Generating earnings growth has been a challenge for small technology companies in the aftermath of the industry downturn of four years ago.


But Ixia, a maker of network testing equipment based in Calabasas, is proof that companies with growth prospects and solid finances are capable of staging a rebound.


Though Ixia shares slumped for most of the year, investors took notice when the company beat third quarter earnings estimates and raised its earnings outlook for 2004.


Since it reported a 96 percent increase in third quarter net income on Oct. 21, Ixia's shares have risen by 43 percent, to close at $13.17 on Nov. 3.


Analysts say Ixia's sales to government agencies and commercial customers nearly doubled in the third quarter, as it diversified from its primary reliance on network equipment manufacturers, which use its gear to test their products.


Cisco Systems Inc. accounts for 30 percent of sales; add in Alcatel, Hewlett-Packard Co., Nortel Networks Corp. and NTT Docomo and the total is 49 percent.


"They're diversifying from just supplying test and measurement tools to Cisco," said Ryan Hutchison, an analyst at WR Hambrecht & Co. He said larger capital expenditure budgets among phone-carrier customers such as Comcast Corp., SBC Communications Inc., Verizon Corp. and NTT Docomo have helped.


"Ixia can be a great company, but it is much better to serve a potential market of $1 billion than a market of just $300 million a year," agreed Samuel Wilson, an analyst at JMP Securities LLC in San Francisco.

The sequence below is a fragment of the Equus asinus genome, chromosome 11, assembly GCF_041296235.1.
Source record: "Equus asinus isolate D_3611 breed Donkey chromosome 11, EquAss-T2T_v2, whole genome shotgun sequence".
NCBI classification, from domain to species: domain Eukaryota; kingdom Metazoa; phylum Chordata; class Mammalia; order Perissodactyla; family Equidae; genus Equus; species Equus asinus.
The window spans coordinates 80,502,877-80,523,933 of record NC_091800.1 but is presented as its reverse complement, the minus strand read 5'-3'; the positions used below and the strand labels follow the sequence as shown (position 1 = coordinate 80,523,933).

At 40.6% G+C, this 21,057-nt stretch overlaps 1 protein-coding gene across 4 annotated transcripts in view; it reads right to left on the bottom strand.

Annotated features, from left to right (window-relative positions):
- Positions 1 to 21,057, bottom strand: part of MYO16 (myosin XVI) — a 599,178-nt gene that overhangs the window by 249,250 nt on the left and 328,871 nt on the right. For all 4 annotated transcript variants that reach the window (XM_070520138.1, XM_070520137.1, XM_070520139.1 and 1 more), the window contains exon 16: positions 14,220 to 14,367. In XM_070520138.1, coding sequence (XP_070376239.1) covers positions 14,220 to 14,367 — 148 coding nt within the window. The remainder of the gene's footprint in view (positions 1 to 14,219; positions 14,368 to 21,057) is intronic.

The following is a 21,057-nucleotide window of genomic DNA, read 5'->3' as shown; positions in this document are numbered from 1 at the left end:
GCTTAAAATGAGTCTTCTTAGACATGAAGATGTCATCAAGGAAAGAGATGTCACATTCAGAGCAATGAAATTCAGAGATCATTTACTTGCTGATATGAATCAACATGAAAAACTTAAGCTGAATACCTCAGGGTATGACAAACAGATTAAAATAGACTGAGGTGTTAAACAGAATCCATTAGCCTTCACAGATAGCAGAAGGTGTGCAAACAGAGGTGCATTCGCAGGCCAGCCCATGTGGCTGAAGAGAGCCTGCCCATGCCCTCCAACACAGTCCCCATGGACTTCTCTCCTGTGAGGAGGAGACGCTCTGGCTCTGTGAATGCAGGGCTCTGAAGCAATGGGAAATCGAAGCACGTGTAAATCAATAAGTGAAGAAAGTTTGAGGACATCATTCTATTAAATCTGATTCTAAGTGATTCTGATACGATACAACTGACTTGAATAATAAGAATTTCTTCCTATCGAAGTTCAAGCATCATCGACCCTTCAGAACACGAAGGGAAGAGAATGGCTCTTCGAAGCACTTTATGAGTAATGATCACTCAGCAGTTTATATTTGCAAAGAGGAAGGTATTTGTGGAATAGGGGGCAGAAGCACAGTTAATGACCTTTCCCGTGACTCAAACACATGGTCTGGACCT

Company officials boast that they poached several sales engineers from competitor Spirent Communications Inc., a unit of U.K.-based Netcom Systems Inc., which has offices just down the street from Ixia. The new sales team has aggressively sought out federal contracts, said Tom Miller, Ixia's chief financial officer.


(Ixia's other main competitor is Agilent Technologies Inc., the Hewlett-Packard Co. spin-off that has a strong relationship with Cisco rival Juniper Networks Inc.)


Miller said the company's sales force gained traction in the third quarter, after a second quarter in which Ixia had trouble getting a read on its sales outlook.


"We release earnings three weeks into the next quarter and typically we talk to our sales staff to get an outlook of what the next quarter looks like," Miller said. "There was more visibility of deals that our sales team was working on, so the environment (for the fourth quarter) definitely is looking better."

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